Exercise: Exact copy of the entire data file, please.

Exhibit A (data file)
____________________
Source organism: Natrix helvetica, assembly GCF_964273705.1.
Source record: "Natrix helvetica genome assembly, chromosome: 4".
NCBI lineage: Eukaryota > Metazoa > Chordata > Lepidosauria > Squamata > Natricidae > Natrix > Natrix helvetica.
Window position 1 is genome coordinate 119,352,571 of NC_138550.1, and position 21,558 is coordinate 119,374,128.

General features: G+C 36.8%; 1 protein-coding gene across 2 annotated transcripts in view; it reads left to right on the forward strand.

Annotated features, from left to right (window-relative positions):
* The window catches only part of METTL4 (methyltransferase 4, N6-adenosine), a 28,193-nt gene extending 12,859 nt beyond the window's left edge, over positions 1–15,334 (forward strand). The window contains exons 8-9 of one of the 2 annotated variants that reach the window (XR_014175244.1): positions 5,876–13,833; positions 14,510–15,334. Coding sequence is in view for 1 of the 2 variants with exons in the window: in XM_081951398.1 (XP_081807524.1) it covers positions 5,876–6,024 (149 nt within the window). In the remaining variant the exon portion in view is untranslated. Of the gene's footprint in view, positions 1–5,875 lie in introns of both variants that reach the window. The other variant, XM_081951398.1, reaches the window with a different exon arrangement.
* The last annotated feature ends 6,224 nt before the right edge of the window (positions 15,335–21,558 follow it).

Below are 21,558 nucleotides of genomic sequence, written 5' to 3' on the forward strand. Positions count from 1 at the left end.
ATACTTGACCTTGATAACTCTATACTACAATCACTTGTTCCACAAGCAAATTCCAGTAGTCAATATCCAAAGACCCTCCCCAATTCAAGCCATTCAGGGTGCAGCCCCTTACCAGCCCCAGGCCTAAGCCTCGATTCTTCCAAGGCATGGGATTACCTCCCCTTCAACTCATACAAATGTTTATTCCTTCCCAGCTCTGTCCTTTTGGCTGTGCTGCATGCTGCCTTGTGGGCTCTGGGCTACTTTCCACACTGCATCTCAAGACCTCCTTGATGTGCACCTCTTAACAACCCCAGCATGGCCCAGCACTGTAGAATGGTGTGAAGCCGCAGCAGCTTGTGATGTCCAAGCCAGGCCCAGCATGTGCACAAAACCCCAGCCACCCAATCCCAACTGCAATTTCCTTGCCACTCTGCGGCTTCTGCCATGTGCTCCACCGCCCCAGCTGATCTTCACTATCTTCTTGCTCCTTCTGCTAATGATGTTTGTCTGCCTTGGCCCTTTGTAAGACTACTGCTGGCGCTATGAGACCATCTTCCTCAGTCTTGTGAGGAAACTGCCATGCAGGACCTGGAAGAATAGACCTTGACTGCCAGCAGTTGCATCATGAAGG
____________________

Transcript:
Source organism: Natrix helvetica, assembly GCF_964273705.1.
Source record: "Natrix helvetica genome assembly, chromosome: 4".
NCBI lineage: Eukaryota > Metazoa > Chordata > Lepidosauria > Squamata > Natricidae > Natrix > Natrix helvetica.
Window position 1 is genome coordinate 119,352,571 of NC_138550.1, and position 21,558 is coordinate 119,374,128.

General features: G+C 36.8%; 1 protein-coding gene across 2 annotated transcripts in view; it reads left to right on the forward strand.

Annotated features, from left to right (window-relative positions):
* The window catches only part of METTL4 (methyltransferase 4, N6-adenosine), a 28,193-nt gene extending 12,859 nt beyond the window's left edge, over positions 1–15,334 (forward strand). The window contains exons 8-9 of one of the 2 annotated variants that reach the window (XR_014175244.1): positions 5,876–13,833; positions 14,510–15,334. Coding sequence is in view for 1 of the 2 variants with exons in the window: in XM_081951398.1 (XP_081807524.1) it covers positions 5,876–6,024 (149 nt within the window). In the remaining variant the exon portion in view is untranslated. Of the gene's footprint in view, positions 1–5,875 lie in introns of both variants that reach the window. The other variant, XM_081951398.1, reaches the window with a different exon arrangement.
* The last annotated feature ends 6,224 nt before the right edge of the window (positions 15,335–21,558 follow it).

Below are 21,558 nucleotides of genomic sequence, written 5' to 3' on the forward strand. Positions count from 1 at the left end.
ATACTTGACCTTGATAACTCTATACTACAATCACTTGTTCCACAAGCAAATTCCAGTAGTCAATATCCAAAGACCCTCCCCAATTCAAGCCATTCAGGGTGCAGCCCCTTACCAGCCCCAGGCCTAAGCCTCGATTCTTCCAAGGCATGGGATTACCTCCCCTTCAACTCATACAAATGTTTATTCCTTCCCAGCTCTGTCCTTTTGGCTGTGCTGCATGCTGCCTTGTGGGCTCTGGGCTACTTTCCACACTGCATCTCAAGACCTCCTTGATGTGCACCTCTTAACAACCCCAGCATGGCCCAGCACTGTAGAATGGTGTGAAGCCGCAGCAGCTTGTGATGTCCAAGCCAGGCCCAGCATGTGCACAAAACCCCAGCCACCCAATCCCAACTGCAATTTCCTTGCCACTCTGCGGCTTCTGCCATGTGCTCCACCGCCCCAGCTGATCTTCACTATCTTCTTGCTCCTTCTGCTAATGATGTTTGTCTGCCTTGGCCCTTTGTAAGACTACTGCTGGCGCTATGAGACCATCTTCCTCAGTCTTGTGAGGAAACTGCCATGCAGGACCTGGAAGAATAGACCTTGACTGCCAGCAGTTGCATCATGAAGG